I have been teaching fitness for the last 16 years. Of course, there have been marvellous ‘before’ and ‘after’ photo-ops even after the first three months of regular exercise for most women. Then there has been the weighing scale that is feared and hated. It spells doom for some and sends others into throes of ecstasy. It’s just a number; still, women are highly influenced by it.
There is however another more lasting and highly under-recognised benefit of fitness. Many people enjoy being part of a fitness group or organisation that gives them a social outlet and connects them to others. The gym becomes the new social hangout to meet like-minded people and make friends. The like-mindedness being the common goal to better health/wellness.
Many friendships have been born in the gym! People who start by just chatting with each other, go on to catch up over coffee later, and for some, it is the start of an everlasting friendship.
Many of these relationships may not have happened had it not been for their chance meeting through fitness. There are several advantages to these friendships. The first, of course, is that you get to make friends. In today’s highly virtual world, real connections are quite a challenge. But when people meet in group sessions such as in a gym, connecting with others in the real world is possible.
Working out with a partner or group cultivates the habit of regular exercise.
Working out together enhances a bond as you sweat and exercise to better health. The high endorphin levels may have something to do with being more congenial and open to friendships. Friendships are after all the chain that links people.
Working out with an exercise partner or group also ensures that you persist with it. This then goes beyond just friendships and happy feelings. It cultivates the habit of regular exercise.
When in the company of friends whom you work out with, you tend to push beyond what you would probably do on your own. Your partner’s success or dedication motivates you to do better, and averts boredom and monotony.
Regular exercise often translates into healthier lifestyle. As you know, the one-hour of exercise will not mitigate the remaining 23 hours if they are spent irresponsibly. Eating healthy, moving a lot, not smoking, minimising alcohol, managing stress and getting enough sleep are as important as that holy hour in the gym. All these become more attainable when you surround yourself with like-minded people. It’s not necessarily true that your gym buddies also share your social life, but chances are you will stay connected, and together, remind each other of healthier choices, share healthy recipes, provide solutions for setbacks, encourage each other on a bad day and so on. Research has shown that you will imitate the lifestyles of the people you cultivate friendship with.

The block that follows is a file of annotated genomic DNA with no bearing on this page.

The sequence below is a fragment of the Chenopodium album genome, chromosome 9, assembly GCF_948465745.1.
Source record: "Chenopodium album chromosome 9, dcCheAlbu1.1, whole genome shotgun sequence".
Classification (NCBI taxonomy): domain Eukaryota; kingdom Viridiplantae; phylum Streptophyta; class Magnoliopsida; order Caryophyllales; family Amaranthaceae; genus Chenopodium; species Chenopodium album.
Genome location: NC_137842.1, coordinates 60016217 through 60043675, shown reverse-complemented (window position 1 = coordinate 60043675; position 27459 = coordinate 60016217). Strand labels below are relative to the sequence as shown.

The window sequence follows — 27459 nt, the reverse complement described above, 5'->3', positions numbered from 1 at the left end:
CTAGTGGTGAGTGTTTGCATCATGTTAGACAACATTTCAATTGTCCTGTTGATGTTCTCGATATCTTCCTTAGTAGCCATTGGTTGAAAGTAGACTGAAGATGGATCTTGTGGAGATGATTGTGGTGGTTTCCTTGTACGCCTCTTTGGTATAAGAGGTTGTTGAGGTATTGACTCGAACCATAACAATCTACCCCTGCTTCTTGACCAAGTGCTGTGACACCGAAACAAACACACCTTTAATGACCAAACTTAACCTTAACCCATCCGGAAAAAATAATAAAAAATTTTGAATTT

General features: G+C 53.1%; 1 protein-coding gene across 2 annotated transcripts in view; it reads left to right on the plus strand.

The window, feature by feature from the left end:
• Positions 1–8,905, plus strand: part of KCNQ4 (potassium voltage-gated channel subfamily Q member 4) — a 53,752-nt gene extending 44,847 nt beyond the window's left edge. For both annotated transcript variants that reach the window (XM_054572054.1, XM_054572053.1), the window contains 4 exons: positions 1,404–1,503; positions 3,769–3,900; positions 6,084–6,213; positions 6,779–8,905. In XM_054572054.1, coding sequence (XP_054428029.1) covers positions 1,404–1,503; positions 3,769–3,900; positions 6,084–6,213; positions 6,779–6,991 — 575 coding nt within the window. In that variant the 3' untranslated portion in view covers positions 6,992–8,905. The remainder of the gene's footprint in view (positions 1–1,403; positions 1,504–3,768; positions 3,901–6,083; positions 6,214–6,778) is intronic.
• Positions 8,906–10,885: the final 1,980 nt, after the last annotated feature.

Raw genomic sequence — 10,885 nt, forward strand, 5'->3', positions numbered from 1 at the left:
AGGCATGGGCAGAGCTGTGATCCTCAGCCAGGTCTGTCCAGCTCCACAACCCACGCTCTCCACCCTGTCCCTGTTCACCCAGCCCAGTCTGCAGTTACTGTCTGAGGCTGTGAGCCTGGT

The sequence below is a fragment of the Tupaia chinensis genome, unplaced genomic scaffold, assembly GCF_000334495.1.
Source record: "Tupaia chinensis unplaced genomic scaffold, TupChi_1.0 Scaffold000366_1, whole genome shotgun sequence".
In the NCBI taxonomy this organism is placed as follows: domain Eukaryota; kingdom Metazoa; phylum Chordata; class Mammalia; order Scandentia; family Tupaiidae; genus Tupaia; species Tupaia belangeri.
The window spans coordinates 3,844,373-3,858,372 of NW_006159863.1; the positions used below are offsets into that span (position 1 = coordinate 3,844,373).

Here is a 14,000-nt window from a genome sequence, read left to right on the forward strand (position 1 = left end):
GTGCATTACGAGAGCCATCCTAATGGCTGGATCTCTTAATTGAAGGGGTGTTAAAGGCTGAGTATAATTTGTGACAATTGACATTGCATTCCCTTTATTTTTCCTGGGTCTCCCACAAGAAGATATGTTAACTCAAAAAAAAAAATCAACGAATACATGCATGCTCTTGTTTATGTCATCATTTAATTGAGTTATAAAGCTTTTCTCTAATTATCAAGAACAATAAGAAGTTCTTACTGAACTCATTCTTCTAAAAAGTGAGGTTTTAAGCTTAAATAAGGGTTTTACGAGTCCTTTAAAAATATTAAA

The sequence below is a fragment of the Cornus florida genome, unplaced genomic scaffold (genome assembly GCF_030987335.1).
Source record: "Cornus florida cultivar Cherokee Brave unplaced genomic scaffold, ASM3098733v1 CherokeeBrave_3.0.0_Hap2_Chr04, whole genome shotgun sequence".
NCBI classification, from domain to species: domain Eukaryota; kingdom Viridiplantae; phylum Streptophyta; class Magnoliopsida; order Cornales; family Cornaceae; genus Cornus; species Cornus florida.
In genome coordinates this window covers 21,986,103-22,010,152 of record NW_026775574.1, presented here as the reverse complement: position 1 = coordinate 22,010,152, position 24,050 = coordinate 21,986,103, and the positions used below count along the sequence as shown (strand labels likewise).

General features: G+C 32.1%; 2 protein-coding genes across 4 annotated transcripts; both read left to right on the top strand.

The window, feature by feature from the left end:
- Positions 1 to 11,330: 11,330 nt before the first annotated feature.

A 2011 study published in the Psychology of Sport and Exercise found that exercise habits of people you know have a positive influence on your own exercise habits. So, for instance, having someone join you on an early morning run would mean that you feel obliged to sleep early, wake up early and get moving to uphold the bargain.
You could either partner with one or two specific people to work out or be part of a group that acts as a support system. We are all social animals; so, having a social connection, even while working out can be of great benefit.
If you do choose to partner with someone, remember:
- The person does not need to be your best friend but you do need to ‘like’ him/her.
- Your fitness levels and health parameters should not be overly mismatched as then you may be held back instead of moving forward.
- You need to feel accountable to and responsible for your partner encouraging and committing to the process. Provide positive reinforcement whenever possible and see that both of you progress. Sometimes having a partner can be a deterrent if either of the two is lazy and holds the other back.
If you choose to join a group, remember:
- The fitness activity done as a group has to be in sync with your requirement. Many group activities are generic and may not entirely suit your fitness needs.
- The group leader, usually the instructor, needs to be highly empathetic and extremely qualified to take the entire group together forward while avoiding injury given the different levels of fitness of the people involved.
- You may need to do some solo activities to fill in the gaps in your fitness. The group activity, for instance, may not include strength training. You may then be required to do that separately.
Finding the right partner or group can be of great benefit to sustain and even enjoy exercise. The support system, accountability and healthy competition and inspiration provided, usually act to cheer you on, especially on days when you want to play truant.
The author, an Obstetrician and Gynaecologist, is a Fitness & Lifestyle Consultant, and has published two books: Get Size Wise; Gain to Lose.